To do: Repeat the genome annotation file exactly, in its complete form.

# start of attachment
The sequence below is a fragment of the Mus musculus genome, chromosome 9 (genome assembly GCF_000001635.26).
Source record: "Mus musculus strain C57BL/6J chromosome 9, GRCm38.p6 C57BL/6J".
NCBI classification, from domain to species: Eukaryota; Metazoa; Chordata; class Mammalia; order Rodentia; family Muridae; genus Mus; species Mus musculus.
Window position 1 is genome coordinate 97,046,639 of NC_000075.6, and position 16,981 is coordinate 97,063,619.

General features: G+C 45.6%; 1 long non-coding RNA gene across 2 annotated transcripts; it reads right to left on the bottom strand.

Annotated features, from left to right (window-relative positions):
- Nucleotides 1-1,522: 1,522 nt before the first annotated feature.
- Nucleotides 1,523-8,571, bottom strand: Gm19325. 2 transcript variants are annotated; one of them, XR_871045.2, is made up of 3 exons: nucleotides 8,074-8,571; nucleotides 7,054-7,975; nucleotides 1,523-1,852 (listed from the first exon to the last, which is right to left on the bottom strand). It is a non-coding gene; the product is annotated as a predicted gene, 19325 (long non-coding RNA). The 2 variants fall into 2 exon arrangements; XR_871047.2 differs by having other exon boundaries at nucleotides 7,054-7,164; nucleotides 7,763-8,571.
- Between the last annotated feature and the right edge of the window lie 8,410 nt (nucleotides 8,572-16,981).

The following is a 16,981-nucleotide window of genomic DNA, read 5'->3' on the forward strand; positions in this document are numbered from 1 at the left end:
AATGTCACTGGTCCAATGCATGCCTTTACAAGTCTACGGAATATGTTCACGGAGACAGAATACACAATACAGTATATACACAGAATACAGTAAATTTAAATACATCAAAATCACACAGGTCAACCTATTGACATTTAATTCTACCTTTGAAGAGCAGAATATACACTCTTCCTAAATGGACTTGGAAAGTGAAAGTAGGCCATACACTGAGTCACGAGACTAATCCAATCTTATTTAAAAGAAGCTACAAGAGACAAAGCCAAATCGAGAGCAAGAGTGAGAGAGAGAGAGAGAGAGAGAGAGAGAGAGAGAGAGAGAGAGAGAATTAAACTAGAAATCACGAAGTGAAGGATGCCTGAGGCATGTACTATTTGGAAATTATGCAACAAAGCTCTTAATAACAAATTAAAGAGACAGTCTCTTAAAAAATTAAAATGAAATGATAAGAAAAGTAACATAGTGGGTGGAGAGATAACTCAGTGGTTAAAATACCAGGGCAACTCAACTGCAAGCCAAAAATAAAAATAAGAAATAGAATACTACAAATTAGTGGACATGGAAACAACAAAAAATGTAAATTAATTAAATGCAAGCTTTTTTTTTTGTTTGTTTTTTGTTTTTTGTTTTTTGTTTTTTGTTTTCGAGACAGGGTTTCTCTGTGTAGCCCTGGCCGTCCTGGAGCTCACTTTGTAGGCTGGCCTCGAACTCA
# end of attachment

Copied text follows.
The sequence below is a fragment of the Mus musculus genome, chromosome 9 (genome assembly GCF_000001635.26).
Source record: "Mus musculus strain C57BL/6J chromosome 9, GRCm38.p6 C57BL/6J".
NCBI classification, from domain to species: Eukaryota; Metazoa; Chordata; class Mammalia; order Rodentia; family Muridae; genus Mus; species Mus musculus.
Window position 1 is genome coordinate 97,046,639 of NC_000075.6, and position 16,981 is coordinate 97,063,619.

General features: G+C 45.6%; 1 long non-coding RNA gene across 2 annotated transcripts; it reads right to left on the bottom strand.

Annotated features, from left to right (window-relative positions):
- Nucleotides 1-1,522: 1,522 nt before the first annotated feature.
- Nucleotides 1,523-8,571, bottom strand: Gm19325. 2 transcript variants are annotated; one of them, XR_871045.2, is made up of 3 exons: nucleotides 8,074-8,571; nucleotides 7,054-7,975; nucleotides 1,523-1,852 (listed from the first exon to the last, which is right to left on the bottom strand). It is a non-coding gene; the product is annotated as a predicted gene, 19325 (long non-coding RNA). The 2 variants fall into 2 exon arrangements; XR_871047.2 differs by having other exon boundaries at nucleotides 7,054-7,164; nucleotides 7,763-8,571.
- Between the last annotated feature and the right edge of the window lie 8,410 nt (nucleotides 8,572-16,981).

The following is a 16,981-nucleotide window of genomic DNA, read 5'->3' on the forward strand; positions in this document are numbered from 1 at the left end:
AATGTCACTGGTCCAATGCATGCCTTTACAAGTCTACGGAATATGTTCACGGAGACAGAATACACAATACAGTATATACACAGAATACAGTAAATTTAAATACATCAAAATCACACAGGTCAACCTATTGACATTTAATTCTACCTTTGAAGAGCAGAATATACACTCTTCCTAAATGGACTTGGAAAGTGAAAGTAGGCCATACACTGAGTCACGAGACTAATCCAATCTTATTTAAAAGAAGCTACAAGAGACAAAGCCAAATCGAGAGCAAGAGTGAGAGAGAGAGAGAGAGAGAGAGAGAGAGAGAGAGAGAGAGAGAGAATTAAACTAGAAATCACGAAGTGAAGGATGCCTGAGGCATGTACTATTTGGAAATTATGCAACAAAGCTCTTAATAACAAATTAAAGAGACAGTCTCTTAAAAAATTAAAATGAAATGATAAGAAAAGTAACATAGTGGGTGGAGAGATAACTCAGTGGTTAAAATACCAGGGCAACTCAACTGCAAGCCAAAAATAAAAATAAGAAATAGAATACTACAAATTAGTGGACATGGAAACAACAAAAAATGTAAATTAATTAAATGCAAGCTTTTTTTTTTGTTTGTTTTTTGTTTTTTGTTTTTTGTTTTTTGTTTTCGAGACAGGGTTTCTCTGTGTAGCCCTGGCCGTCCTGGAGCTCACTTTGTAGGCTGGCCTCGAACTCA